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  • Writer's pictureAnna | Not Needing New

Get a Dog

I remember running through a field with a very close friend years ago. Unbelievably, I was getting my ‘flow’, (that sacred running thing where you feel like you could go forever and that the world has never been more perfect, in my case, probably a state of bliss not dissimilar to the reported peacefulness of drowning and mostly to do with a lack of oxygen) while my friend shattered my dream-state and my assumption that she was living the most perfect life, by telling me of her desperate, tear-inducing longing for child number three.


My older sister was equally certain that that she had to have the third child. In both cases it wasn’t a longing to see what ‘a boy’ or ‘a girl’ version of themselves would be, as both were already blessed with a daughter and a son. It was a deep-rooted knowledge that there was another member of the family that they had to try to bring from the imagined, into the reality.  Someone was waiting in the wings.


The trouble is, this unquestionable knowledge isn’t always known by both parents. Indeed, as my sister’s brilliantly acerbic Scottish husband cut it with her after she had confided that she still felt there was still another child within her, “Lucy!, there are about 150 000 possible children within you, you cannae have them all!”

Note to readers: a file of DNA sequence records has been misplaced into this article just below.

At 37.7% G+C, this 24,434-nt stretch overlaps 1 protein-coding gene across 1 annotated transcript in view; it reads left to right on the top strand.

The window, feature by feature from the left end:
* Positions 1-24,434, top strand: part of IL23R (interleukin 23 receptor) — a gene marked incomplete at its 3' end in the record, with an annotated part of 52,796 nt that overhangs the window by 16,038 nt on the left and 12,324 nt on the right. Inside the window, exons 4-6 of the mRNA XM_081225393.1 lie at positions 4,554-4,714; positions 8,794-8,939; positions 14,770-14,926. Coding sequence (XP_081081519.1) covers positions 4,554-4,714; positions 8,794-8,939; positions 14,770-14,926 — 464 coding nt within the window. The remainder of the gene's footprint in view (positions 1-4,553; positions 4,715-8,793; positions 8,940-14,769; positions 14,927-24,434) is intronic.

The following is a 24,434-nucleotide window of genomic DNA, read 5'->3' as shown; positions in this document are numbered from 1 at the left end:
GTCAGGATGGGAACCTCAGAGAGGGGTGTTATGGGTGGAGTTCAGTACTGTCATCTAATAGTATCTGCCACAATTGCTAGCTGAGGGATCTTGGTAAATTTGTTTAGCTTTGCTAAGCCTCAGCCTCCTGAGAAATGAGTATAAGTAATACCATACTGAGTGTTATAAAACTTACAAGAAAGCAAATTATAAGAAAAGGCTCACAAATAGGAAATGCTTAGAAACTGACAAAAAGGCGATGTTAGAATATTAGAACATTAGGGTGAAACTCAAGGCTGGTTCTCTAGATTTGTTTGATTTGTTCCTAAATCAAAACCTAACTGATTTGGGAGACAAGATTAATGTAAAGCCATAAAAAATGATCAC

My friend consoled herself with a very beautiful, very expensive, turquoise velvet bed in the sad knowledge that this bedroom focal point was safe from accidents with possets and mustard-yellow pampers. My sister continued up the career path into the Academic Publishing Director’s chair.

Of course, both are fantastically savvy and devastatingly beautiful women.


Of course, both had that third child. Both are content.


There are many women and men who do not want children at all and many who want children but find that the path to parenthood is desperately tough; denied even – but I do believe that in almost every one of us, there is an inbuilt need to nurture and I have noticed that when the days of baby-head sniffing bliss are over, when the books are closed for further entries and the ‘no vacancies’ sign has been swung from your uterus, I do believe you’ll probably get a dog.


It’s a step. It’s a pattern. We are susceptible.


You don’t want a bloody dog? You hate the idea of picking up warm crap in a sandwich bag and carrying it? Well, a lot of people probably once hated the idea of spending more on a pram than they did on their first car and the idea of sleeping on a mattress on the floor next to a vomiting toddler wasn’t likely to have been in thier Top Ten Best Moments, but a heck of a lot of us have been there.


The country is filled with parents who know they just do not have the energy for more procreation; for the Bugaboos, the Bumbos, the Growbags, the Breastpads and the sleep deprivation.


But something is missing. They are not needed so keenly, so desperately, as once they were. There is a nurturing hole. The nurturing hole reminds them that time is passing. The hole reminds them that they are passing through stages.


They know what lies at the end. The End lies at the end.


Deny the hole! Deny your mortality! But do it in a slightly easier way than having to have loads of vigorous sex again and then loads of unbroken nights resulting from your vigorous sex.


Get a dog.



a small dog on a woman's knee, both have wide open mouths like they are shouting
Fur Baby

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